Leading women to success in science

Mary Ashley

Biological sciences professor Mary Ashley helped create a diversity training program for search committees. “Scientists think they are objective, so as a group, they think they’re not susceptible to biases — but biases exist everywhere,” she says. Photo: Roberta Dupuis-Devlin

When Mary Ashley was in graduate school, she didn’t have female mentors. In fact, she was the first female graduate student in ecology and evolution at the University of California, San Diego.

“There was just one female faculty member and she was so busy — she had two kids and was trying to get tenure,” said Ashley, professor of biological sciences. “She was way too busy to talk to me.”

Now a professor herself, Ashley also has a lot on her plate. But one of the highlights of her 20-year career at UIC has been mentoring graduate students, about 60 percent of them women.

“I’ve had the opportunity to work with really good graduate students,” she said. “I’ve always given my graduate students a lot of free rein to develop their own projects.

“Mentoring them is something that’s been the stable constant, continuous the whole time I’ve been here.”

Ashley, named this year’s UIC Woman of the Year by the Chancellor’s Committee on the Status of Women, will be honored at a reception from 11:30 a.m. to 1:30 p.m. Thursday in the Michele M. Thompson Rooms A and B, Student Center West.

Her involvement with graduate students doesn’t stop at mentoring. Through a National Science Foundation grant, she developed an interdisciplinary graduate program in urban ecology that has supported 22 students.

The program, called Landscape, Ecological and Anthropogenic Processes, trains students for careers that promote biodiversity in urban areas.

“It’s not just about natural science — the students all had a social science component to their research and did things like surveys, network analysis and citizen science, getting people involved in research,” she said. “It’s very exciting and rewarding.”

In her lab, Ashley conducts genetic studies on plants and animals, specifically on mating systems and population structure.

“We’re using genetics to figure out who’s mating with whom in nature,” Ashley said. “We’re looking at trees in your backyard: who are its mates — are they trees in the neighborhood or trees miles away?”

Many of her studies include paternity testing. She even conducted paternity studies to identify the fathers of the chimpanzees Jane Goodall studied at Gombe.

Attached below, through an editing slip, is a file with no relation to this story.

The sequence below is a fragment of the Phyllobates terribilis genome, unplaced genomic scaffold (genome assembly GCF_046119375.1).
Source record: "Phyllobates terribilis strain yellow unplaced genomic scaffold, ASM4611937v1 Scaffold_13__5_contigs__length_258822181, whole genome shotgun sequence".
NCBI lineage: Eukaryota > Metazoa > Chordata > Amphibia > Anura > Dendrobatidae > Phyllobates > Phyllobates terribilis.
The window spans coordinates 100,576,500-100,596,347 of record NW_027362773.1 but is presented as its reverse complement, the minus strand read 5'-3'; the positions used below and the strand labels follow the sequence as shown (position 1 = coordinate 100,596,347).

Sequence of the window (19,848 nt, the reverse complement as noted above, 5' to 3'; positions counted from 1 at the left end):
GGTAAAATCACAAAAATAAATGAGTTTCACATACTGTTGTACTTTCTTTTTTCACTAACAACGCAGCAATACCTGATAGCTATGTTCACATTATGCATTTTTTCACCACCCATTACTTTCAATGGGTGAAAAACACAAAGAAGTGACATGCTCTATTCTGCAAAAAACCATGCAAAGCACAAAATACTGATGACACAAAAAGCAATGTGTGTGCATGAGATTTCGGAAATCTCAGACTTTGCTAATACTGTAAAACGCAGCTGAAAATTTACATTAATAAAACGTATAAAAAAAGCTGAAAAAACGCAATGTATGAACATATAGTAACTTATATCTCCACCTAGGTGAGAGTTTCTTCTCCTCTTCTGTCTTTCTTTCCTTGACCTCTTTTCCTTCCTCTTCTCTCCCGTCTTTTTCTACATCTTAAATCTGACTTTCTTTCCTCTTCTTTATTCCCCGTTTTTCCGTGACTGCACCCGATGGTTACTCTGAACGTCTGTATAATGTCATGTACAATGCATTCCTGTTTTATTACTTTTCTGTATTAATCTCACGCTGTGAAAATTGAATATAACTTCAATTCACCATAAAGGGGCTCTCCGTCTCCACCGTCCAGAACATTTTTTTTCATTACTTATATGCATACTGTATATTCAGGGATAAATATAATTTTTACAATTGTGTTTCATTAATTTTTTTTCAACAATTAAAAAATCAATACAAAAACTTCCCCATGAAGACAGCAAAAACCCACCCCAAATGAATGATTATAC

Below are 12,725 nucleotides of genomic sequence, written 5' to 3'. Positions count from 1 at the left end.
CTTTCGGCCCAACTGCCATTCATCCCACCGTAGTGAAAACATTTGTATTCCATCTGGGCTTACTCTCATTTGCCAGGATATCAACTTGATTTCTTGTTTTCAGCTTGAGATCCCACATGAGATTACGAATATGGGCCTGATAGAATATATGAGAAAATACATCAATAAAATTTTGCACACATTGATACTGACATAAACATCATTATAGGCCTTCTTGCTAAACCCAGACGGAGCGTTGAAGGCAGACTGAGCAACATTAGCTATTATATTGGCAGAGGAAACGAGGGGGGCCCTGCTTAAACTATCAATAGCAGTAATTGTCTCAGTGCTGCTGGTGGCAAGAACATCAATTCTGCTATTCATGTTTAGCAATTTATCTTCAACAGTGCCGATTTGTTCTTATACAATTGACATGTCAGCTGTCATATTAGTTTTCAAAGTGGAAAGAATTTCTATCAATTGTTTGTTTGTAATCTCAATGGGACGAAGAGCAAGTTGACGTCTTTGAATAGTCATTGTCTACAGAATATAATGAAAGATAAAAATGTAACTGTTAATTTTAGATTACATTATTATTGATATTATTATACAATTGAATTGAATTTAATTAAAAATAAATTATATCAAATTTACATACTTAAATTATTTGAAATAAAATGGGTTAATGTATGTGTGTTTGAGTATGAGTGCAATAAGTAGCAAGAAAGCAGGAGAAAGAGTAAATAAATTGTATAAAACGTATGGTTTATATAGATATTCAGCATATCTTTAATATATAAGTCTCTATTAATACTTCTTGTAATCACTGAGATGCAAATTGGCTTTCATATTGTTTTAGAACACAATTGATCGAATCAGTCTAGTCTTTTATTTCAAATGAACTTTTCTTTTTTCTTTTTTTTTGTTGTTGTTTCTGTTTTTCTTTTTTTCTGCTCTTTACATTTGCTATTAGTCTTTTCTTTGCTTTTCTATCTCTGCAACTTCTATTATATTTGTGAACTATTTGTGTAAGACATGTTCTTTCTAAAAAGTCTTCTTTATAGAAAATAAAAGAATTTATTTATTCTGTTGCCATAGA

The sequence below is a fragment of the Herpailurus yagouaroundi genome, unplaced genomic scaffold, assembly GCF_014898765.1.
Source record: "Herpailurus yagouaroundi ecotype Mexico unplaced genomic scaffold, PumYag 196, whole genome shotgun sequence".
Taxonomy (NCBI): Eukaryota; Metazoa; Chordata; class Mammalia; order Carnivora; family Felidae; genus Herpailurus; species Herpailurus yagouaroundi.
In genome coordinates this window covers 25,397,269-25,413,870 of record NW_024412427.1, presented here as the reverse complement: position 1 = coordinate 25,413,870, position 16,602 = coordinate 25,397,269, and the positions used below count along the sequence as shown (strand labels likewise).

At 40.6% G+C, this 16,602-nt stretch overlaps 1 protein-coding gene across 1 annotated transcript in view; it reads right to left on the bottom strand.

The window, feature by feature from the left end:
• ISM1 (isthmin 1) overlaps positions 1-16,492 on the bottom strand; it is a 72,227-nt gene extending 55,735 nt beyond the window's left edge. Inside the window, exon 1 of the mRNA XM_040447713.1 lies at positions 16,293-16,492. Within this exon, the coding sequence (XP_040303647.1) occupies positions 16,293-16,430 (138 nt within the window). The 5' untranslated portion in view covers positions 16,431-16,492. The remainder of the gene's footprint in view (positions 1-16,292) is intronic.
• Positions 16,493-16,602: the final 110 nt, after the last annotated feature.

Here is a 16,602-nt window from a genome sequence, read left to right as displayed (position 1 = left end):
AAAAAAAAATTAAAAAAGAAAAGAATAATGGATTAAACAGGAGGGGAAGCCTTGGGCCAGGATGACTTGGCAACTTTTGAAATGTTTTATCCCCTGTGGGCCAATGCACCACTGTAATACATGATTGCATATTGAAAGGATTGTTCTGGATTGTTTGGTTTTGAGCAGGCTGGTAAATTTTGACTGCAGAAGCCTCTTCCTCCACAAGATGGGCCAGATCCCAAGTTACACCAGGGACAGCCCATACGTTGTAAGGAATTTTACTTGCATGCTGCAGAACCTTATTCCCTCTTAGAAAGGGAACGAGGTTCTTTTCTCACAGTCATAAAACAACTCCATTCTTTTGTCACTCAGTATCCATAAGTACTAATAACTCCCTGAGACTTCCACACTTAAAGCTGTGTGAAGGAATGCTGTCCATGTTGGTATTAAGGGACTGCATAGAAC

With Goodall, she co-authored a paper about the mating system of the chimpanzees.

“They had never been able to tell who the dads were because chimpanzees are very promiscuous,” she said. “We did genetic testing to determine who the fathers were over a 30- to 40-year period.”

Ashley was a facilitator for the Women in Science and Engineering System Transformation (WISEST) program for five years, helping to encourage women in tenure-track positions in science, technology, engineering and mathematics. In her role, she talked with female faculty members in the STEM disciplines about the work climate at UIC, trying to find ways to promote their career development.

“It was a good fit for my interests and felt like you were getting something done,” she said.

A key problem for Ashley was convincing fellow biologists that there was a gender-related problem to be solved. About 60 percent of students in biological sciences are women — but only 20 to 30 percent of faculty members are female.

“In terms of female faculty, we’re much better off than some departments, but with the loss of women between either undergraduate and Ph.D. studies and a tenure-track faculty position, the pipeline in biology is much worse than in some disciplines,” Ashley said.

A highlight of the WISEST program was the development of a diversity training program for search committees, Ashley said.

“Scientists think they are objective, so as a group, they think they’re not susceptible to biases — but biases exist everywhere,” she said.

Ashley knows it can be difficult for female faculty members to juggle career and family. When she was working toward a tenured position, she had two young daughters.

“I sometimes think of my 30s as just a blur — writing grants, having babies, doing research,” she said.

“That was pretty much it. It was quite a balancing act.”

Ashley’s daughters are grown now — Sara, 22, recently graduated with an art degree from Illinois State University and Marta, 19, is studying theater at Northern Illinois University.

Ashley, who lives in the Andersonville neighborhood, enjoys spending her free time cooking, playing piano and competing as a power forward in a women’s basketball league.

“I love basketball — I played in college and still play competitively,” she said.

“I feel like now that my kids are older, I’ve been able to spend more time doing some different things.”

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